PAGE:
We’ve talked much about what’s happening in publishing, paper, and digital culture, but let’s talk about whatÂ should happen.
â€œBook Oven is cloud-publishing: we are an online toolset that enables individuals and groups to make, improve, publish, and sell print books and ebooks. Book Oven is designed for independent writers and small presses.â€
Regardless of what you think about Book Oven’s implementation, they have the right idea. It is a community-centered network that provides a platform for writers toÂ preenÂ their work and easily export it into formats for digital and print-on-demand publishing. This is a fantastic tool, but does not provide any pipeline into traditional publishing circles. Enter Richard Eoin Nash’s start-up, Cursor:
The business will focus on developing the value of the reading and writing ecosystem, including the growth of markets for established authors, as well as engaging readers and supporting emerging writers. Each community will have a publishing imprint, which will make money from authorsâ€™ books, sold as digital downloads, conventional print and limited artisanal editionsâ€”and will offer authors all the benefits of a digital platform: faster time to market, faster accounting cycles, faster payments to authors. But the greatest opportunity is in the community itself. Each will have tiers of membership, including paid memberships that will offer exclusive access to tools and services, such as rich text editors for members to upload their own writing, peer-to-peer writing groups, recommendation engines, access to established authors online and in person, and editorial or marketing assistance. Members can get both peer-based feedback and professional feedback.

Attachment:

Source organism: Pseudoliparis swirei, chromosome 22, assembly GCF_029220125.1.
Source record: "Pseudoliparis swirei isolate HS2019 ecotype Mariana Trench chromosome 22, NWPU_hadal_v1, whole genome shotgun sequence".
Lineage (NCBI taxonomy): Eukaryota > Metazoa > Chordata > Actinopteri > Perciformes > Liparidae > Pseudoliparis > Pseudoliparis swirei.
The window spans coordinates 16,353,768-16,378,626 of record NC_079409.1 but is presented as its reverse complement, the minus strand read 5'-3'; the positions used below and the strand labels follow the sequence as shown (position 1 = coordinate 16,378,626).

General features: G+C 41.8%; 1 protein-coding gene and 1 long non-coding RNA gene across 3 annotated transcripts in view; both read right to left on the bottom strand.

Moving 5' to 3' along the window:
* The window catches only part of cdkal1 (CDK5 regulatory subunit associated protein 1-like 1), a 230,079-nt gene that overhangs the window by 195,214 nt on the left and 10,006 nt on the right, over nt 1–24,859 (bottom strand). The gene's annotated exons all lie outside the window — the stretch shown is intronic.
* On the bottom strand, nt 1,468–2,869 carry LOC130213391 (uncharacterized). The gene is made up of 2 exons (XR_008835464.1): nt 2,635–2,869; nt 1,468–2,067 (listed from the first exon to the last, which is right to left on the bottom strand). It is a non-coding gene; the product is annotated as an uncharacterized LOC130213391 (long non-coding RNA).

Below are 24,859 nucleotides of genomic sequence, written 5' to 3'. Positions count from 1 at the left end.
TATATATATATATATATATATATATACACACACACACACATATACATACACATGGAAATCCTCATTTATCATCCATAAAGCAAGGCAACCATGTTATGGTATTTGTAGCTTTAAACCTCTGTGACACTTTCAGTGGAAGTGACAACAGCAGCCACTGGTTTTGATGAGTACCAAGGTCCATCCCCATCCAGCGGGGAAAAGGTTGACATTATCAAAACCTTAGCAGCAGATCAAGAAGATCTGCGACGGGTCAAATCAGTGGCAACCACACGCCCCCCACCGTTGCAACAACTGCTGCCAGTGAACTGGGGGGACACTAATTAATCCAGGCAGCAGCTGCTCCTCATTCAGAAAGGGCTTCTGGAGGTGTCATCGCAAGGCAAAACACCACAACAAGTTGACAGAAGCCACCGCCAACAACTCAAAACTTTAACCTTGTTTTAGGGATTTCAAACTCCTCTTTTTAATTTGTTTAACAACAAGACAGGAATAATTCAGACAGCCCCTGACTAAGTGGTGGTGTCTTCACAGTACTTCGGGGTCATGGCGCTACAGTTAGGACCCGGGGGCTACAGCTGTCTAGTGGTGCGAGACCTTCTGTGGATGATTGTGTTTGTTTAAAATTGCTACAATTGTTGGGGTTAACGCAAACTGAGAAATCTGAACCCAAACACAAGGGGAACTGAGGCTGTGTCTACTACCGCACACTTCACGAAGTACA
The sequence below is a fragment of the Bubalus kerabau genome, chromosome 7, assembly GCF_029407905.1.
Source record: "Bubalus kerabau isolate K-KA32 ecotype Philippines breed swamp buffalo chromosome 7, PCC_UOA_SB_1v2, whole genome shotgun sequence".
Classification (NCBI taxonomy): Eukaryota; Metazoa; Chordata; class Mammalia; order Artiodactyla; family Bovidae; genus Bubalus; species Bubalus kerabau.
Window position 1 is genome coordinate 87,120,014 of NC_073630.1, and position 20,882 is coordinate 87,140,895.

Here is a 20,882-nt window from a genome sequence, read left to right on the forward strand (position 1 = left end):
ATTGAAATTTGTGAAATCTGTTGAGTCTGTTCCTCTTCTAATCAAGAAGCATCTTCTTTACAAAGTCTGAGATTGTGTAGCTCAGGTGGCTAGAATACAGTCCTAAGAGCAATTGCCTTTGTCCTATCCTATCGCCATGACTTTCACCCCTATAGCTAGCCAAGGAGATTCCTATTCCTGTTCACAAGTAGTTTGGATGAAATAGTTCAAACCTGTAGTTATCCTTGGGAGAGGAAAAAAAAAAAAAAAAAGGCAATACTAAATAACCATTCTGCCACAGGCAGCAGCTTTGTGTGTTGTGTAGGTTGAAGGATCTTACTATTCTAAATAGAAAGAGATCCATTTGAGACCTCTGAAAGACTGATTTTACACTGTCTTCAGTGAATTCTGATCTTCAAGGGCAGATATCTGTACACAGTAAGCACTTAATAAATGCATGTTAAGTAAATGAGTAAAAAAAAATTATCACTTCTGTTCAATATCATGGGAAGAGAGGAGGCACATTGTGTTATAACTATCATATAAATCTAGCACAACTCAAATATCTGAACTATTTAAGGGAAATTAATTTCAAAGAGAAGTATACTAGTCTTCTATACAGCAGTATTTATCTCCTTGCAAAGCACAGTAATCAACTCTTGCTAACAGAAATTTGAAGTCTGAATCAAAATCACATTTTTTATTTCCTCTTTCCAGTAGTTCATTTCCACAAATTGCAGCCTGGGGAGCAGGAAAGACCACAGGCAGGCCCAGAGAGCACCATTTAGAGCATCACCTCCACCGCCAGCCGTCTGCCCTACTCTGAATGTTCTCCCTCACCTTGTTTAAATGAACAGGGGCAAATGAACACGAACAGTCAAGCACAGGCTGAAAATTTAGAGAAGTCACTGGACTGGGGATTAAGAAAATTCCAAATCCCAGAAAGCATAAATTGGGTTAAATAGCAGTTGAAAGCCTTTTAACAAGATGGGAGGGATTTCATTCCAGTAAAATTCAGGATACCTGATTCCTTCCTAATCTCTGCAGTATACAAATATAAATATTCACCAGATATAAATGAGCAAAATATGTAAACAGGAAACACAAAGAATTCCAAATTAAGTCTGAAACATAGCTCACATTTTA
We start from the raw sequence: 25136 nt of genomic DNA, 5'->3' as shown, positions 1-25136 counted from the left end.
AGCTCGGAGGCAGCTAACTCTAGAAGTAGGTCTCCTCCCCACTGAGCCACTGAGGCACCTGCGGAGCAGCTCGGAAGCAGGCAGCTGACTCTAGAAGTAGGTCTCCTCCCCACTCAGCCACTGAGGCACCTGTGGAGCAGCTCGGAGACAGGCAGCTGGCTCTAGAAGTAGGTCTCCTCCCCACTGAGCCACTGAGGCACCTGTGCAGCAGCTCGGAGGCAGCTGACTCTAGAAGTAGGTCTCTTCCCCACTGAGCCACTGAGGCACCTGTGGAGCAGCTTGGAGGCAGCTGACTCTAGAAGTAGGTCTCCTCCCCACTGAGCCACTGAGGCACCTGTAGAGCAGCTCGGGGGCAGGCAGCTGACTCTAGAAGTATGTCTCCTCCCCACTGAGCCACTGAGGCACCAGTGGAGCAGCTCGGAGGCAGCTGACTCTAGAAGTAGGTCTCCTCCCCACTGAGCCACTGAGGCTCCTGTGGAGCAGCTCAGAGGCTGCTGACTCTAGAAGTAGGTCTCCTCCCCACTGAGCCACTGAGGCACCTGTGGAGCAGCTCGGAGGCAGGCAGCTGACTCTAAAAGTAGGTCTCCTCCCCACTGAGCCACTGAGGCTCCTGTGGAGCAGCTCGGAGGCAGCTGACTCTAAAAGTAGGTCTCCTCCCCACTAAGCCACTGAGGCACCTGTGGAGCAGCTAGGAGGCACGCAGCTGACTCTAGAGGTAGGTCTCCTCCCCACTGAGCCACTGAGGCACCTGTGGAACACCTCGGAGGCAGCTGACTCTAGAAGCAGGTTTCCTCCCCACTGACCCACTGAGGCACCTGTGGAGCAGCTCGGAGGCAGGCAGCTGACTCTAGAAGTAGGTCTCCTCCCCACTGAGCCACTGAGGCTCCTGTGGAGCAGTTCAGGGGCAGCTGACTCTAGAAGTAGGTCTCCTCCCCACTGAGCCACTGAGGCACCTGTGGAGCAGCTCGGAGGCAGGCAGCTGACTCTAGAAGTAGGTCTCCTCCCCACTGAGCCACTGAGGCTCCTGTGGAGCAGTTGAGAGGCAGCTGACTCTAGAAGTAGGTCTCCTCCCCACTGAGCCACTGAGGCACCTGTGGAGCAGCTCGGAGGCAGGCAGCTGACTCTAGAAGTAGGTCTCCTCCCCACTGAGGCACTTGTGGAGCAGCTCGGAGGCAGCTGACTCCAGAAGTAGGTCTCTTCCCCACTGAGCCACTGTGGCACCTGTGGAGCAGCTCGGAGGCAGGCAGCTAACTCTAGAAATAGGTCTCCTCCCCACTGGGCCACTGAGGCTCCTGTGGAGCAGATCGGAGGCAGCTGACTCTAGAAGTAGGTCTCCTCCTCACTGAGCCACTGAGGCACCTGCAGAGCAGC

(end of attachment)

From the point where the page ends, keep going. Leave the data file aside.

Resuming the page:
Now we are getting somewhere. Richard could speak to this better, since the platform doesn’t exist yet, but from what I can glean this looks more like a traditional publishing scheme that is taking advantage social media. Do you catch the difference? Both services are trying to figure out how to make a book happen, but Book Oven seems to be asking these question from a writer’s standpoint: can we create a service that helps writers, editors, and readers interact? Richard, however, is asking the question from a publishing standpoint: how can we help you writers produce a good, viable product that people will buy? At least, that’s how I see it.
We should not, however, neglect what Dave Gray is doing with unbooks, the book as software. If we view a book as something always in process with a community centered discussion, then this would change how we would define the web platform. For instance:
- The writer of the book ought to be able to track exactly who bought the book, so he can bring them into the discussion (either publicly or privately). This also gives the author greater power over his brand.
- If we take the software metaphor seriously, then why can’t somebody purchase the book at any stage of development? Why not just sections of a book? The power and usefulness that could bring for the sale of technical manuals, for example, would be incredible.
- And–to extend the metaphor to hardware–why not plug and play books? I create my own selection of short stories from aÂ catalogÂ and make my own (through print-on-demand) collection of stories, or I am a college professor who wants to select specific chapters from specific books to create my own textbook. The possibilities are limitless
The list could go on.
The one group, however, that seems to have been neglected are book designers.* My question, as spin off from my little mantra, “In an age of increasing digitization, objects become more valuable“, is how can we make a community centered platform that makes gorgeous books, electronic or hard copy,Â as a focus? What will it take to make a book version of Ponoko and is that a viable business model?
*Nash actually alludes to it in the quote above, “digital downloads, conventional print and limited artisanal editions“, but I suspect it is not his focus.